Are you ready to give up your day job? As appealing as a life on the backyard patio may seem, it can actually turn in to a downward spiral of depression and desperation.
Bold words. Now, I’m not trying to scaremonger the masses from wanting to quit their day jobs, but I do think you should think twice about your true motives before calling it quits. A day job, despite being the unglamorous cousin of entrepreneurism, brings security, stability and routine in to your life.
From my experience, people love to talk down the idea of routine in their lives. Many just-turned entrepreneurs will react with real spite when you ask them what they think of a Monday to Friday day job in somebody else’s company. Maybe it’s the burning need to stay consistent with their own life choices, but I believe that time will shine a light on the objectivity of those choices.
Many entrepreneurs later realise that the grass was indeed much greener on the other side. They see that being parked in an office cubicle ready to go by 9am is actually a much lighter burden than the self-inflicted misery of running an unsuccessful business and scratching around the bank to make ends meet.
It’s over 2 years since I worked my last day in Central London. I was a web developer, charged with pretty comfortable tasks and blessed with reasonably decent prospects. I was the youngest person in the agency where I worked, and probably the least likely to quit and start my own business.
I had no resentment towards that last job. Unlike many people who email me looking for answers to their own career slash mental breakdowns, I was content and had no reason to detest conventional employment.
However, I was passionate about wanting to run my own business. I developed a golden opportunity to do so in the space of six bat-shit crazy weeks, stumbling head first in to affiliate marketing and barely batting an eyelid as I wrote out my notice in a flurry of activity that still gives me a headache to look back on.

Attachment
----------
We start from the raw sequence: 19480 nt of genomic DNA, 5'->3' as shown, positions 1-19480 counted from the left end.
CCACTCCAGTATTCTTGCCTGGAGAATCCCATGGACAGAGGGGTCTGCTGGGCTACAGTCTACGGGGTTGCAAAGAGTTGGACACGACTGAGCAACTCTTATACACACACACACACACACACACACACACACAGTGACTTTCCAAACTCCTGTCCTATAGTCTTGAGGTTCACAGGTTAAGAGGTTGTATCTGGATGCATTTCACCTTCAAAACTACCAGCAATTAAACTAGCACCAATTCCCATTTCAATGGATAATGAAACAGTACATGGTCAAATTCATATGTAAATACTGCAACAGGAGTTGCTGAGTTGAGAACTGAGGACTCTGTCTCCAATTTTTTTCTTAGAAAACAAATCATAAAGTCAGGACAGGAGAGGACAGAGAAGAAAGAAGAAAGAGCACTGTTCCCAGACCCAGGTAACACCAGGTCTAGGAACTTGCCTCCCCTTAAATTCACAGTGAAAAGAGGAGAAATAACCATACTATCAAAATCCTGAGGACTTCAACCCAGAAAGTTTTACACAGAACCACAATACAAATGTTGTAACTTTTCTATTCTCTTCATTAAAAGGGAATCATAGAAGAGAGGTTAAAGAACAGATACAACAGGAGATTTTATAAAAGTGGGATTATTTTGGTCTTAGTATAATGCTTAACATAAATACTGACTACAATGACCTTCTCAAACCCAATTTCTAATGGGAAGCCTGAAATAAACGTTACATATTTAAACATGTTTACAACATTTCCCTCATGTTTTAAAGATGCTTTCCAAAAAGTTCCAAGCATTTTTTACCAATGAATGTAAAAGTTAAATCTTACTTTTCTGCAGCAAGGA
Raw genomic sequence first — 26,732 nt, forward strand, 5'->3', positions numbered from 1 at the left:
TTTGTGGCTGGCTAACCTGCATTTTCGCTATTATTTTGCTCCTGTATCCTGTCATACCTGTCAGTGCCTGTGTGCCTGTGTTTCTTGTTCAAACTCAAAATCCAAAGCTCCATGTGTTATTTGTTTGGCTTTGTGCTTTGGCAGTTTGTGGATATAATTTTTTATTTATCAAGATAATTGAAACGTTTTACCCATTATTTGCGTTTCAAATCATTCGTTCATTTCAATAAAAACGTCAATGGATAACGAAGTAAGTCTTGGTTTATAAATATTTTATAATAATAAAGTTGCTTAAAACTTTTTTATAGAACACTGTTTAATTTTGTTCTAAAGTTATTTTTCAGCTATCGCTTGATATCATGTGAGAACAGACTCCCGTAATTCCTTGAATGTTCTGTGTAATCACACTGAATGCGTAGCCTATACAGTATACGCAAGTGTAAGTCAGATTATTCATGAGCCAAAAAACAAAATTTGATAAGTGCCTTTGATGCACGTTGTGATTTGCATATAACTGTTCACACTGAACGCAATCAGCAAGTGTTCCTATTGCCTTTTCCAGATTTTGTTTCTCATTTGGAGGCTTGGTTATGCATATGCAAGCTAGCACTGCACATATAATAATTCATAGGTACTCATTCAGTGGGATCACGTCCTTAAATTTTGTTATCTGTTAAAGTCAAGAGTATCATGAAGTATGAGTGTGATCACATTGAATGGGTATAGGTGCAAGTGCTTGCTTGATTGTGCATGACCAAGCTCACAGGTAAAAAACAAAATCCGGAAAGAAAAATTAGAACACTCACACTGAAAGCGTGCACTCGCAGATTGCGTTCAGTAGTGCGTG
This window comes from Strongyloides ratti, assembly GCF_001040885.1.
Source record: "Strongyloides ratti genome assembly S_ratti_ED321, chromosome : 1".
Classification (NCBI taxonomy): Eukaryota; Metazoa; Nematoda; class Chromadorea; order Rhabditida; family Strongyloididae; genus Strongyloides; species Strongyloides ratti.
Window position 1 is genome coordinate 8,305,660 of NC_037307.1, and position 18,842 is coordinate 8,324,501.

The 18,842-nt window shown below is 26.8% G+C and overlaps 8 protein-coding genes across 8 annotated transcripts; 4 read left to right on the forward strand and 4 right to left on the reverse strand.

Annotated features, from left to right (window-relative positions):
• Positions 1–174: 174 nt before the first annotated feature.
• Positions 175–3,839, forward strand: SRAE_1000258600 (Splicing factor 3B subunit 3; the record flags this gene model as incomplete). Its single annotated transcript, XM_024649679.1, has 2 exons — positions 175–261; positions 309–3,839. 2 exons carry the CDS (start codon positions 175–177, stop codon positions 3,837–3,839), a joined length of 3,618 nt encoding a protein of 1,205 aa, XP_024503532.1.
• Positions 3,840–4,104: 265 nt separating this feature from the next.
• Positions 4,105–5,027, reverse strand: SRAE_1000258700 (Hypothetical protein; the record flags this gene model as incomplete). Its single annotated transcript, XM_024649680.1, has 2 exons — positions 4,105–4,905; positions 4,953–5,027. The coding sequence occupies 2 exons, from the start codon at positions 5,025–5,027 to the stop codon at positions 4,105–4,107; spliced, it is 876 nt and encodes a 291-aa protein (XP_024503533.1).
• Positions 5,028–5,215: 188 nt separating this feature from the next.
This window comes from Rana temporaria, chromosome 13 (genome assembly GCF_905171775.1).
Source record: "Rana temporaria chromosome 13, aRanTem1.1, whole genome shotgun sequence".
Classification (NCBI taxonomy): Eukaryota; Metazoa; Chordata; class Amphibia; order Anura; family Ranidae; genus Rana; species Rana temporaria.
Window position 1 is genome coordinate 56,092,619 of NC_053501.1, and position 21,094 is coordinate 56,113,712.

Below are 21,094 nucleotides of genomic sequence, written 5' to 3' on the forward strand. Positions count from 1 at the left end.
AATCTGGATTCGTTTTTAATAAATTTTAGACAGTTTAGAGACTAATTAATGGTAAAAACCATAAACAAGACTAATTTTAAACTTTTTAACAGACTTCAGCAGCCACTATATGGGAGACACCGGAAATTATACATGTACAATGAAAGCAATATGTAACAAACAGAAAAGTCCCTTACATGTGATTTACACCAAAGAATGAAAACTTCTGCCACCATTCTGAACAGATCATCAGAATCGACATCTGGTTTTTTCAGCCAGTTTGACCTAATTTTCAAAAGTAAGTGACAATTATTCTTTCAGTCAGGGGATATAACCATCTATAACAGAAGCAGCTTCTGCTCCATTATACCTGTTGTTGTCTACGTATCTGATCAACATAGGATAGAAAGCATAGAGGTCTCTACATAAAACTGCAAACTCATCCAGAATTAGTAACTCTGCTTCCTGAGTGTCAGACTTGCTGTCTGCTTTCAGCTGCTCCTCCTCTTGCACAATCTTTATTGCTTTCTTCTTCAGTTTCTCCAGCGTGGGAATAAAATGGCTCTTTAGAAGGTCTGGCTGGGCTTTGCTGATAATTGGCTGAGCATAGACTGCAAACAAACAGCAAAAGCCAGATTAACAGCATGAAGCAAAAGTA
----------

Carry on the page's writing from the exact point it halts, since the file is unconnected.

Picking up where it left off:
Who builds a sustainable business in six weeks? Inventors, Mark Zuckerberg and the occasional Einstein freakshow that I most certainly was not. I was in no shape or form prepared to start a business, despite harbouring some naive love affair with the idea of calling myself the boss.
Those first six months were a series of trials and tribulations of my own inflicting. I had a Plan A and a lot of newly established spare time, but little else. When my Plan A failed – within the first few days – I was faced with a sink or swim scenario where I needed to redesign a business from scratch or get back in the recession-struck waiting queue for another day job. Thankfully, keyboard sweat and tears paid off and I succeeded in reconstructing a profitable business.
What the entire experience taught me was that running a business, no matter how optimistic you may be, will always challenge you more in every way than the monotonous nature of navigating London Underground and reaching your desk before 9:01 every morning.
The nature of the challenge, or rather the acid test of how many hairs you’ll lose trying to succeed, can be boiled down in to an equation of preparation and then… lots more preparation.
You need a sensible Day Job Exit Strategy (AKA “How to escape the frying pan without burning your arse in the fire”)
You’ll have to forgive me for inflicting yet more misery-guts perspective on the proceedings, but it’s time to get real. Are you REALLY prepared for the challenges ahead? Here are some of the concerns you should be raising with your neocortex.